Comment b to § 193 provides that "[s]ituations... where the location of the risk has less significance include... where the policy covers a group of risks that are scattered throughout two or more states." Id. cmt. b (quoted in Ingalls, 410 F.3d at 231). Based on the language of § 193, the Fifth Circuit has held that "§ 193 is pertinent only if there is, in fact, a single state which can be identified as the principal' location of the risks insured by a policy." Hartford, 524 F.3d at 594 (citation omitted).
Because Petco's policies with National Union and Chubb cover risks that are located in Illinois, Indiana, Mississippi, Oklahoma, and Texas, § 193 does not resolve the choice of law issue. See Restatement (Second) of Conflict of Laws § 193 cmt. b; Hartford, 524 F.3d at 594-95 (concluding that § 193 did not compel application of a particular state's law when the insurance policies covered risks located in seven states); Employers Mut. Cas. Co. v. Lennox Int'l, Inc., 375 F.Supp.2d 500, 503-08 (S.D.Miss. 2005) (concluding that § 193 did not apply where an insurance policy covered risks located throughout the United States). Under these circumstances, § 188 governs the choice of law issue. See Goodwin, 920 So.2d at 435.
2. Section 188
"Restatement § 188 identifies a number of factors pertinent to the determination of which State's substantive law must be applied in contract cases: (a) the place of contracting, (b) the place of negotiation of the contract, (c) the place of performance, (d) the location of the subject matter of the contract, and (e) the domicile, residence, nationality, place of incorporation, and place of business of the parties." Ingalls, 410 F.3d at 230-31 (citing Restatement (Second) of Conflict of Laws § 188(2)). The Mississippi Supreme Court does not apply the § 188 factors in a mathematical manner, but instead "balances them to find a practical application." Goodwin, 920 So.2d at 435 (citing Boardman v. United Servs. Auto. Ass'n, 470 So.2d 1024, 1034 (Miss. 1985)). "Importantly, these factors are to be applied to determine the law applicable to an issue ' and the contacts are to be evaluated according to their relative importance with respect to th[at] particular issue.'" Hartford, 524 F.3d at 595 (quoting Restatement (Second) of Conflict of Laws § 188 (emphasis added)). Hence, the § 188 factors should be analyzed while keeping in mind the pertinent issue-whether National Union and Chubb must show that they were prejudiced as a result of being notified of Richardson's claims against Petco almost nine months after Richardson's suit was filed.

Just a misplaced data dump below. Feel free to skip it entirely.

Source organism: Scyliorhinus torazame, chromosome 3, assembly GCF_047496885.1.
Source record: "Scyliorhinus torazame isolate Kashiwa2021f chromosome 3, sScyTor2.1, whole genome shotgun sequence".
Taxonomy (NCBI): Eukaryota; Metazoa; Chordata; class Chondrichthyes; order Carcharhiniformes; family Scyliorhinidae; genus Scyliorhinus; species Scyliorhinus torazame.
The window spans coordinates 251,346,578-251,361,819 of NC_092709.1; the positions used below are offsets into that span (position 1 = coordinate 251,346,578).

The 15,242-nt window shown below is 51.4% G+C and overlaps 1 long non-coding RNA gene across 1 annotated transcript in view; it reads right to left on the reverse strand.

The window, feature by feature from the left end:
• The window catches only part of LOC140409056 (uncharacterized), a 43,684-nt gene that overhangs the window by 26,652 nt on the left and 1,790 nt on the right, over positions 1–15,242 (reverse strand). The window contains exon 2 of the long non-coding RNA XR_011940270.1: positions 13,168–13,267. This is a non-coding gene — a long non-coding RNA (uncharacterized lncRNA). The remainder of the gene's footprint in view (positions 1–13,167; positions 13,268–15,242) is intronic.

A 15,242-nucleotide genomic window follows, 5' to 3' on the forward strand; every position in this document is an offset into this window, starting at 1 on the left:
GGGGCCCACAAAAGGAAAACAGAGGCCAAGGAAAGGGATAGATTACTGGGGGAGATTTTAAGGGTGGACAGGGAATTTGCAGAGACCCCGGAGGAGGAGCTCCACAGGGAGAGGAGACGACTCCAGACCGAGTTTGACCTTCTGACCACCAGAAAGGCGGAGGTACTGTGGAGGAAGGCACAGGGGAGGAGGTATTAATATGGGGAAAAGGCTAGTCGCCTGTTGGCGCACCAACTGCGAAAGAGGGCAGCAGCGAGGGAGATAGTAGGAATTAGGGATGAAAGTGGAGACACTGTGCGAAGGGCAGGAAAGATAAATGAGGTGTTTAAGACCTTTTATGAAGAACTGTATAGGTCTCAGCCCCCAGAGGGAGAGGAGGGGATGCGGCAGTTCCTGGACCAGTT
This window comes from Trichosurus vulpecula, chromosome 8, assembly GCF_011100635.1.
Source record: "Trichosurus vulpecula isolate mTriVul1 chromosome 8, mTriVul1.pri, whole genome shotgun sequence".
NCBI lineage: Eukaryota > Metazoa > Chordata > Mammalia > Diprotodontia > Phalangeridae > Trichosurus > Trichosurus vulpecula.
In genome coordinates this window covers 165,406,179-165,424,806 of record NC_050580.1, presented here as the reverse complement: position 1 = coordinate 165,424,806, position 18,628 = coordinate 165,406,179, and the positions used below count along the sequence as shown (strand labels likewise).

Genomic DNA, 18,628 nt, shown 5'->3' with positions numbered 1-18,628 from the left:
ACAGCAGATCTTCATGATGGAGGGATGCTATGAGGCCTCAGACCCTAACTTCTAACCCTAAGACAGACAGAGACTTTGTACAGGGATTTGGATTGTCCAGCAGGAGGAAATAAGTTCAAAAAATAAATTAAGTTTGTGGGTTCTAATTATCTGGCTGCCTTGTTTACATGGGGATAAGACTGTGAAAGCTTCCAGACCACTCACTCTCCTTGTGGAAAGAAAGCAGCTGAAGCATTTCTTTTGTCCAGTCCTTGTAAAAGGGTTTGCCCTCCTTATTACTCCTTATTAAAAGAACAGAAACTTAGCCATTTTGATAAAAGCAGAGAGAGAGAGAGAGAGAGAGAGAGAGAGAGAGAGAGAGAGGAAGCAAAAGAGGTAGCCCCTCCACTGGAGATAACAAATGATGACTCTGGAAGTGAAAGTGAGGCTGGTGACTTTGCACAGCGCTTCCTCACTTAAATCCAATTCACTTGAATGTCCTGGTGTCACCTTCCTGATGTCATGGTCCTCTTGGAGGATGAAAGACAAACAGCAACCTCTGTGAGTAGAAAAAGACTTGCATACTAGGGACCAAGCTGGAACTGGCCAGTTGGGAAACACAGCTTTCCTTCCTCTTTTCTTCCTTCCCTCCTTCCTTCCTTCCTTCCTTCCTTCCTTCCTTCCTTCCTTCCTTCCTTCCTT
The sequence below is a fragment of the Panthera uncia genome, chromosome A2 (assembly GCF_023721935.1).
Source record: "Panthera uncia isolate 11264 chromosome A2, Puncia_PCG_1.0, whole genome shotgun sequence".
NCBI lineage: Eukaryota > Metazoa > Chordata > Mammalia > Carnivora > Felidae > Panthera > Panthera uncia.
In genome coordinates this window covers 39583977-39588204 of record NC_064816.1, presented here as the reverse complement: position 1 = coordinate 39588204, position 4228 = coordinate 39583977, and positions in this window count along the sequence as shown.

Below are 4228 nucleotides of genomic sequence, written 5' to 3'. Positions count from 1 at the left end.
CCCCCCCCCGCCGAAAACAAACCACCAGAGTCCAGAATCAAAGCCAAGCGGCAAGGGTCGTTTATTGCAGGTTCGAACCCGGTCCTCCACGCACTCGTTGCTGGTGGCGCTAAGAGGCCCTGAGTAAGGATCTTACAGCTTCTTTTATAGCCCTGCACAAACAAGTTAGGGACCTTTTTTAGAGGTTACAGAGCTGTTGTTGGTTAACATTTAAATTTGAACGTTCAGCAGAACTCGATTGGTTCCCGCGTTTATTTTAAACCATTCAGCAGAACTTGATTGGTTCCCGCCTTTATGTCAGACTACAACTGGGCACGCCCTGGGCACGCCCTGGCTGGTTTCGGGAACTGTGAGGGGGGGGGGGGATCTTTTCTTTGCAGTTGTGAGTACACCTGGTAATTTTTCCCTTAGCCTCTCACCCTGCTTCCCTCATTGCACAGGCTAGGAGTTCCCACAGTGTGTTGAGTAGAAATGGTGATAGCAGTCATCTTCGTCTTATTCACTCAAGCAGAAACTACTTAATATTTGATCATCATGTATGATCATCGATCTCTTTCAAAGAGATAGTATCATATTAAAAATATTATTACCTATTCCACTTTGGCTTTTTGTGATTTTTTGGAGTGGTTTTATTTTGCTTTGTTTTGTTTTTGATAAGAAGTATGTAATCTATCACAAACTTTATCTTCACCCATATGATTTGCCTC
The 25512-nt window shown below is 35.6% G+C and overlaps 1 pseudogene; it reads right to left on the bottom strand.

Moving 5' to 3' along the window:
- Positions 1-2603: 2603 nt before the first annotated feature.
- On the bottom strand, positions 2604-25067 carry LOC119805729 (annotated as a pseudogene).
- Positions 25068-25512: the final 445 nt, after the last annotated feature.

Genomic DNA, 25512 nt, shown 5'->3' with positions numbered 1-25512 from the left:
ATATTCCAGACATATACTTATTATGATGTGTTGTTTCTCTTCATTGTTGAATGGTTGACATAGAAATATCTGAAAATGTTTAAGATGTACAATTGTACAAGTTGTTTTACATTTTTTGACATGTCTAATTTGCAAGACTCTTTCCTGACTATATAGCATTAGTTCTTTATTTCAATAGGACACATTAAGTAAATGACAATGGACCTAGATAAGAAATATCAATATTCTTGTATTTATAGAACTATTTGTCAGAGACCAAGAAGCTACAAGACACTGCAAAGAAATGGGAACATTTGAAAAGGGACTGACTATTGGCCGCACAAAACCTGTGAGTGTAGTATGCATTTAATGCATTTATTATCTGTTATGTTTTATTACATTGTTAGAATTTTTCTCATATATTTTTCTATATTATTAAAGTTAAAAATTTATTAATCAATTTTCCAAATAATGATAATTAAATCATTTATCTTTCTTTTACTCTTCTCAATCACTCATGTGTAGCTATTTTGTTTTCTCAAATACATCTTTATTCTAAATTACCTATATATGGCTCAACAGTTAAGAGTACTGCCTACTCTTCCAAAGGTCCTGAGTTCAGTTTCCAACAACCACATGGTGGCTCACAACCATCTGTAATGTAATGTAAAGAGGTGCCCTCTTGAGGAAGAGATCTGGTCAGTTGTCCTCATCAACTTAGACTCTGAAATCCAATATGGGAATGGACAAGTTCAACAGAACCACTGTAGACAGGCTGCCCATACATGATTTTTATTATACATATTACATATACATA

a. Place of Contracting
"As used in the Restatement..., the place of contracting is the place where occurred the last act necessary, under the forum's rules of offer and acceptance, to give the contract binding effect...." Restatement (Second) of Conflict of Laws § 188 cmt. e. Mississippi law provides that "a contract is made when and where it is accepted by the offeree." Ryan v. Glenn, 52 F.R.D. 185, 192 (N.D. Miss. 1971) (citing Couret v. Conner, 79 So. 230 (Miss. 1918)); see also Edwards v. Wurster Oil Co., Inc., 688 So.2d 772, 775 (Miss. 1997) ("A contract is not formed until an offeree accepts.").
Neither party points to evidence that clearly identifies the act of acceptance that consummated each of the insurance policies. Without citing to any supporting evidence, National Union asserts that Petco's Illinois headquarters is the place of contracting because, according to National Union, that is where the policy was ultimately delivered to Petco. Docket No. 122, at 4-5. Similar to National Union, Chubb argues that Petco's acceptance of the Chubb Policy at Petco's Illinois headquarters was the last act necessary to give the contract effect, although it does not cite to supporting evidence. Docket No. 110, at 7-8.
In opposition to National Union's and Chubb's arguments, Richardson argues that both the National Union and Chubb policies were mailed to IMA in Kansas. Docket No. 116, at 2-7. While Richardson's memorandum of law includes images of the cover letters allegedly sent to IMA from Chubb and National Union that suggest that the policies were mailed to IMA, there is no indication that IMA's receipt of the insurance policies constitutes Petco's acceptance of the policies. Thus, the record does not clearly show whether the last acts that made the insurance policies binding occurred in Kansas or Illinois. However, neither party argues, nor does the record suggest, that Mississippi was one of the states where the Chubb and National Union insurance policies were consummated. This factor, therefore, points in favor of applying either Kansas or Illinois law.
b. Place of Negotiation of Contract
While the state where parties negotiate and agree on the terms of their contract typically has an "interest in the conduct of the negotiations and in the agreement reached, " the place of negotiation is less important "when there is no one single place of negotiation and agreement, as, for example, when the parties do not meet but rather conduct their negotiations from separate states by mail or telephone." Restatement (Second) of Conflict of Laws § 188 cmt. e. In the present case, Petco's chairman, Jay Bergman, communicated Petco's insurance needs from his office at Petco's Illinois headquarters to a Kansas insurance broker, IMA. Docket No. 105-2, at 10-12. Although IMA did not have the authority to obtain an insurance policy without Petco's consent, under Bergman's direction, IMA negotiated the terms of Petco's insurance with National Union. Id. at 12.
Similarly, Petco obtained the Chubb policy through IMA, with Bergman providing instructions to IMA. Id. at 11-13. IMA negotiated the terms of the Chubb policy with a Texas-based broker, Energy Risk Associates, Inc. Docket No. 46-8, at 3; Docket No. 107-5, at 2.
Because the insurance policies were negotiated in several states, this factor is of little importance to the determination of which state's law applies. However, it is notable that Mississippi is not included as one of the states in which negotiations took place.
c. Place of Performance